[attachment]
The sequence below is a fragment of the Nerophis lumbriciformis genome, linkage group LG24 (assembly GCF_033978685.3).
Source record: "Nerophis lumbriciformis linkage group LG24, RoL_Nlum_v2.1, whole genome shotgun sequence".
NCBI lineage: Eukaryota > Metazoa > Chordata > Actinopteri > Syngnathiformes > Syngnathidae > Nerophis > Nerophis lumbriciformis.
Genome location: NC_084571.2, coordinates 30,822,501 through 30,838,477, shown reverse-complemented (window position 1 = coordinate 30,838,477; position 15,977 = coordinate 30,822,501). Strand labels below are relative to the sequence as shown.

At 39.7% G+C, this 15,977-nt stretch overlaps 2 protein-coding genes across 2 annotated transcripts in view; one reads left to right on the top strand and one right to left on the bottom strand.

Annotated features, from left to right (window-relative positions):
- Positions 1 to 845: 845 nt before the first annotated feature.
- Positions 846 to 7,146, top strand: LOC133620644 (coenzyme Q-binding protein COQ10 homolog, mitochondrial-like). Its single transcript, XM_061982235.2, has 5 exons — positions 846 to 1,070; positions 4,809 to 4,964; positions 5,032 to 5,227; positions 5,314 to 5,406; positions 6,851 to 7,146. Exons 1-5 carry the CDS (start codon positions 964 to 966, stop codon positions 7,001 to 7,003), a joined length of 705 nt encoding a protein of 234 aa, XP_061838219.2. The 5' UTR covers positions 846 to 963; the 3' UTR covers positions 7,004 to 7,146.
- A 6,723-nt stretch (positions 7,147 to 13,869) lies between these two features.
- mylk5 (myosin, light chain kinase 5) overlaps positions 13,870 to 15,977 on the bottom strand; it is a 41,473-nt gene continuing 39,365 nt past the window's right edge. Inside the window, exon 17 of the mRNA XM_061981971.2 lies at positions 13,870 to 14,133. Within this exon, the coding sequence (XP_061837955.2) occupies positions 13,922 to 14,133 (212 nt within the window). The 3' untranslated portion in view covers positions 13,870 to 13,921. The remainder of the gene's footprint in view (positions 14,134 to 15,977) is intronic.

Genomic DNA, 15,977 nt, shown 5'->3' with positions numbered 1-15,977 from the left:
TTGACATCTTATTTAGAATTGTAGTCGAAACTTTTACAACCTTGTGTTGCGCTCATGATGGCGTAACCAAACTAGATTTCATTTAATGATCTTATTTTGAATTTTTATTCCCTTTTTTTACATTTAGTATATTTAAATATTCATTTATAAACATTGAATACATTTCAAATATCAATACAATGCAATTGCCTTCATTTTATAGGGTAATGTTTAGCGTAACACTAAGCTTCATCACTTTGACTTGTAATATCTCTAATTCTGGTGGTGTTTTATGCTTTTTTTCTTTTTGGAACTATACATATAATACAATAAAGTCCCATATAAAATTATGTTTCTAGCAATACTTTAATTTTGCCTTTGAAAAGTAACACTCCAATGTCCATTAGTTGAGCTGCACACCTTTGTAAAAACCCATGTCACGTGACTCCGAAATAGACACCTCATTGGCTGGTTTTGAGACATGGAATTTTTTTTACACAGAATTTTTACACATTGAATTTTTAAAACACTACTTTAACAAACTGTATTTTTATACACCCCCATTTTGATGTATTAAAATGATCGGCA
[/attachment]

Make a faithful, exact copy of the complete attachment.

The sequence below is a fragment of the Nerophis lumbriciformis genome, linkage group LG24 (assembly GCF_033978685.3).
Source record: "Nerophis lumbriciformis linkage group LG24, RoL_Nlum_v2.1, whole genome shotgun sequence".
NCBI lineage: Eukaryota > Metazoa > Chordata > Actinopteri > Syngnathiformes > Syngnathidae > Nerophis > Nerophis lumbriciformis.
Genome location: NC_084571.2, coordinates 30,822,501 through 30,838,477, shown reverse-complemented (window position 1 = coordinate 30,838,477; position 15,977 = coordinate 30,822,501). Strand labels below are relative to the sequence as shown.

At 39.7% G+C, this 15,977-nt stretch overlaps 2 protein-coding genes across 2 annotated transcripts in view; one reads left to right on the top strand and one right to left on the bottom strand.

Annotated features, from left to right (window-relative positions):
- Positions 1 to 845: 845 nt before the first annotated feature.
- Positions 846 to 7,146, top strand: LOC133620644 (coenzyme Q-binding protein COQ10 homolog, mitochondrial-like). Its single transcript, XM_061982235.2, has 5 exons — positions 846 to 1,070; positions 4,809 to 4,964; positions 5,032 to 5,227; positions 5,314 to 5,406; positions 6,851 to 7,146. Exons 1-5 carry the CDS (start codon positions 964 to 966, stop codon positions 7,001 to 7,003), a joined length of 705 nt encoding a protein of 234 aa, XP_061838219.2. The 5' UTR covers positions 846 to 963; the 3' UTR covers positions 7,004 to 7,146.
- A 6,723-nt stretch (positions 7,147 to 13,869) lies between these two features.
- mylk5 (myosin, light chain kinase 5) overlaps positions 13,870 to 15,977 on the bottom strand; it is a 41,473-nt gene continuing 39,365 nt past the window's right edge. Inside the window, exon 17 of the mRNA XM_061981971.2 lies at positions 13,870 to 14,133. Within this exon, the coding sequence (XP_061837955.2) occupies positions 13,922 to 14,133 (212 nt within the window). The 3' untranslated portion in view covers positions 13,870 to 13,921. The remainder of the gene's footprint in view (positions 14,134 to 15,977) is intronic.

Genomic DNA, 15,977 nt, shown 5'->3' with positions numbered 1-15,977 from the left:
TTGACATCTTATTTAGAATTGTAGTCGAAACTTTTACAACCTTGTGTTGCGCTCATGATGGCGTAACCAAACTAGATTTCATTTAATGATCTTATTTTGAATTTTTATTCCCTTTTTTTACATTTAGTATATTTAAATATTCATTTATAAACATTGAATACATTTCAAATATCAATACAATGCAATTGCCTTCATTTTATAGGGTAATGTTTAGCGTAACACTAAGCTTCATCACTTTGACTTGTAATATCTCTAATTCTGGTGGTGTTTTATGCTTTTTTTCTTTTTGGAACTATACATATAATACAATAAAGTCCCATATAAAATTATGTTTCTAGCAATACTTTAATTTTGCCTTTGAAAAGTAACACTCCAATGTCCATTAGTTGAGCTGCACACCTTTGTAAAAACCCATGTCACGTGACTCCGAAATAGACACCTCATTGGCTGGTTTTGAGACATGGAATTTTTTTTACACAGAATTTTTACACATTGAATTTTTAAAACACTACTTTAACAAACTGTATTTTTATACACCCCCATTTTGATGTATTAAAATGATCGGCA